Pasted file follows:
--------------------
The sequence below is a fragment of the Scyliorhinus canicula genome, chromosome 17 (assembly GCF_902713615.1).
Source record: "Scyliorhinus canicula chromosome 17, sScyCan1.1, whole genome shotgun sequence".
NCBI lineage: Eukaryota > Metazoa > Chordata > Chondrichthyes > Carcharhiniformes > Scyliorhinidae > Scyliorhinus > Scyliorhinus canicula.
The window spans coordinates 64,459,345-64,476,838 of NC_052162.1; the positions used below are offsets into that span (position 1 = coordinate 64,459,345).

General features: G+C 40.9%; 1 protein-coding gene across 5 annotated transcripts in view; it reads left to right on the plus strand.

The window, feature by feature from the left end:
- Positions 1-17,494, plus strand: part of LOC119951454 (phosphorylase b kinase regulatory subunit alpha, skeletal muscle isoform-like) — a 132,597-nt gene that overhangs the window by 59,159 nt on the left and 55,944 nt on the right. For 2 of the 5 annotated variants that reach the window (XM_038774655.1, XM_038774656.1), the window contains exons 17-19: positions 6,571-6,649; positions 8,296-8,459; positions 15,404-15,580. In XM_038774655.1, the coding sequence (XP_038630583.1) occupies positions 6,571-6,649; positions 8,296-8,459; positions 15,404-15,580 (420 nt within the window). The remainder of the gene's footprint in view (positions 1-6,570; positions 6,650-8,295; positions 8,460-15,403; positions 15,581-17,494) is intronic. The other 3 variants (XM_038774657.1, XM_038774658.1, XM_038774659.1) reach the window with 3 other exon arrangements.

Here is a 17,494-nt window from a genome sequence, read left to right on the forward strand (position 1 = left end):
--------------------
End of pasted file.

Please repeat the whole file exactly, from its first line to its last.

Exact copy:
The sequence below is a fragment of the Scyliorhinus canicula genome, chromosome 17 (assembly GCF_902713615.1).
Source record: "Scyliorhinus canicula chromosome 17, sScyCan1.1, whole genome shotgun sequence".
NCBI lineage: Eukaryota > Metazoa > Chordata > Chondrichthyes > Carcharhiniformes > Scyliorhinidae > Scyliorhinus > Scyliorhinus canicula.
The window spans coordinates 64,459,345-64,476,838 of NC_052162.1; the positions used below are offsets into that span (position 1 = coordinate 64,459,345).

General features: G+C 40.9%; 1 protein-coding gene across 5 annotated transcripts in view; it reads left to right on the plus strand.

The window, feature by feature from the left end:
- Positions 1-17,494, plus strand: part of LOC119951454 (phosphorylase b kinase regulatory subunit alpha, skeletal muscle isoform-like) — a 132,597-nt gene that overhangs the window by 59,159 nt on the left and 55,944 nt on the right. For 2 of the 5 annotated variants that reach the window (XM_038774655.1, XM_038774656.1), the window contains exons 17-19: positions 6,571-6,649; positions 8,296-8,459; positions 15,404-15,580. In XM_038774655.1, the coding sequence (XP_038630583.1) occupies positions 6,571-6,649; positions 8,296-8,459; positions 15,404-15,580 (420 nt within the window). The remainder of the gene's footprint in view (positions 1-6,570; positions 6,650-8,295; positions 8,460-15,403; positions 15,581-17,494) is intronic. The other 3 variants (XM_038774657.1, XM_038774658.1, XM_038774659.1) reach the window with 3 other exon arrangements.

Here is a 17,494-nt window from a genome sequence, read left to right on the forward strand (position 1 = left end):